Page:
Thursday, November 16, 2006

Lawyers, Guns, & Money

I was gambling in Havana,
I took a little risk
Send lawyers, guns and money
Dad, get me out of this

—Warren Zevon, Lawyers, Guns, and Money

We’ve all seen films and television programs utilizing the standard Twilight Zone-like climactic device wherein the protagonist must convince people of some imminent but fantastical-sounding peril (“the aliens are coming”; “we’re being replaced by pod-people”; “the president is as foolish as he appears”; etc.). You know the hero, his desperate urgency making him look like a lunatic, is in trouble when the authorities start in with the soothing, condescending voices; you’ve probably thought to yourself, as I have: just keep your mouth shut, fool, can’t you see they’re going to lock you up?
Therefore, by benefit of the unique education in wildly improbable eventualities that TV and cinema have afforded us, we all know that if, say, you see a gremlin on the wing of your passenger jet, it’s better to try to calm yourself, close the shade and order a double scotch. Sometimes all you can do is hold on tight or discreetly get out of the way.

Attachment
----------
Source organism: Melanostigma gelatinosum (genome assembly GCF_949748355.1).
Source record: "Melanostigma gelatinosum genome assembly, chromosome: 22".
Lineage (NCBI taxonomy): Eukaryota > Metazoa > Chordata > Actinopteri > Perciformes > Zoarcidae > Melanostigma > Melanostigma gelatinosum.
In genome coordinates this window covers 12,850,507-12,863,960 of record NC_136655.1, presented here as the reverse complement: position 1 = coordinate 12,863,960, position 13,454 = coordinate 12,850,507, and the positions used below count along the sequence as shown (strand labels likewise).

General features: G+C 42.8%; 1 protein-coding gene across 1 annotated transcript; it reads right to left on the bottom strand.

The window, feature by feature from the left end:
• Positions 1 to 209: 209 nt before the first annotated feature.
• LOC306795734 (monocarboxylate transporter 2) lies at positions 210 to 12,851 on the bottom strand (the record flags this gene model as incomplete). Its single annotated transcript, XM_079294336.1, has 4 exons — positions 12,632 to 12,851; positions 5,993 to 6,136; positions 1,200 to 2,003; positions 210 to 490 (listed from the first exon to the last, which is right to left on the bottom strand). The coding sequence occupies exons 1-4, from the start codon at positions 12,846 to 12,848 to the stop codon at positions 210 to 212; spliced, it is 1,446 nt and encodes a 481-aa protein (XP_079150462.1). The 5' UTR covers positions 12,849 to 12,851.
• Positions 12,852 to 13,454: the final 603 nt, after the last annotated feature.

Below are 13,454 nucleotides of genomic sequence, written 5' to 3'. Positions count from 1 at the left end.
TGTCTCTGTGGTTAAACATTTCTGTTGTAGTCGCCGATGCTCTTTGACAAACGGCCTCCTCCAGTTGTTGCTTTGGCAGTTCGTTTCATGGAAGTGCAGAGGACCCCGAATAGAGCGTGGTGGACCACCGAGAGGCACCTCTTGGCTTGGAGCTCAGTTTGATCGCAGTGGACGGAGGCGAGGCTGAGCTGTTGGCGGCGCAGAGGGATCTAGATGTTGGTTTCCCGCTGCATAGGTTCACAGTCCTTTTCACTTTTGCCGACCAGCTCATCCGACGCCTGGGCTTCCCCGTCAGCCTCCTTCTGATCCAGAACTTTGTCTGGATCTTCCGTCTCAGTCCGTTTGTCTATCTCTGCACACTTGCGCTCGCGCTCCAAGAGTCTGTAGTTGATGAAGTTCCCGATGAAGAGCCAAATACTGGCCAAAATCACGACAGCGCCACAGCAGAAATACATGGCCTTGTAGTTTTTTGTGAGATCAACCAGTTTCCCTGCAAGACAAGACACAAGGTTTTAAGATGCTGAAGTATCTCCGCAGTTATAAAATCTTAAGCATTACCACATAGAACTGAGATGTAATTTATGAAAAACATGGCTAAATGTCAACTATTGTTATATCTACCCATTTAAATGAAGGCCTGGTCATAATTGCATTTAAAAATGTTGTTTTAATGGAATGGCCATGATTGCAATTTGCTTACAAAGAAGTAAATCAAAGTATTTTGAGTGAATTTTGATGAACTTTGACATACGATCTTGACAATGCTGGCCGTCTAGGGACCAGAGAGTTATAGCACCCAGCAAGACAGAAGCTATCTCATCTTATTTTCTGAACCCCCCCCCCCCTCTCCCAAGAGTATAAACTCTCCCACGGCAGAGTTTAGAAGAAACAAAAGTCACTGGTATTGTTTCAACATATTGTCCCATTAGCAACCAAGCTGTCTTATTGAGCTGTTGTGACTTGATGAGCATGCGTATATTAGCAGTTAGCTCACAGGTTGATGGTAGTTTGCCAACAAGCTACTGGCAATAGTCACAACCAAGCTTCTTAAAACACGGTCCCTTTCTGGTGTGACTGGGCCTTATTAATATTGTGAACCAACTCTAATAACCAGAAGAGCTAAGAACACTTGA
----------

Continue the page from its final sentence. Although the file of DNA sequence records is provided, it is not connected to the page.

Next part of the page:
So it is with this in mind that I quietly pack some essential belongings into the truck, put in a Spanish language-immersion tape (hola, senior Martinez; hoy es lunes, manana es martes; si muy bien; two days of this and I expect to have an accent like Ricardo Montalban), and merge onto the five freeway southbound one last time. I should have done this sooner.

Never again will I try to convince you that the war in Iraq not only had nothing to do with terrorism or WMD, but that our “leadership,” such as they are, knew this from the start. I will no longer make the assertion that the forcible “liberation” of the Middle East is a means to an end; not of defending America, but of keeping America uniquely dominant in the world. There is a difference, even if the neoconservative “intellectuals” insist no.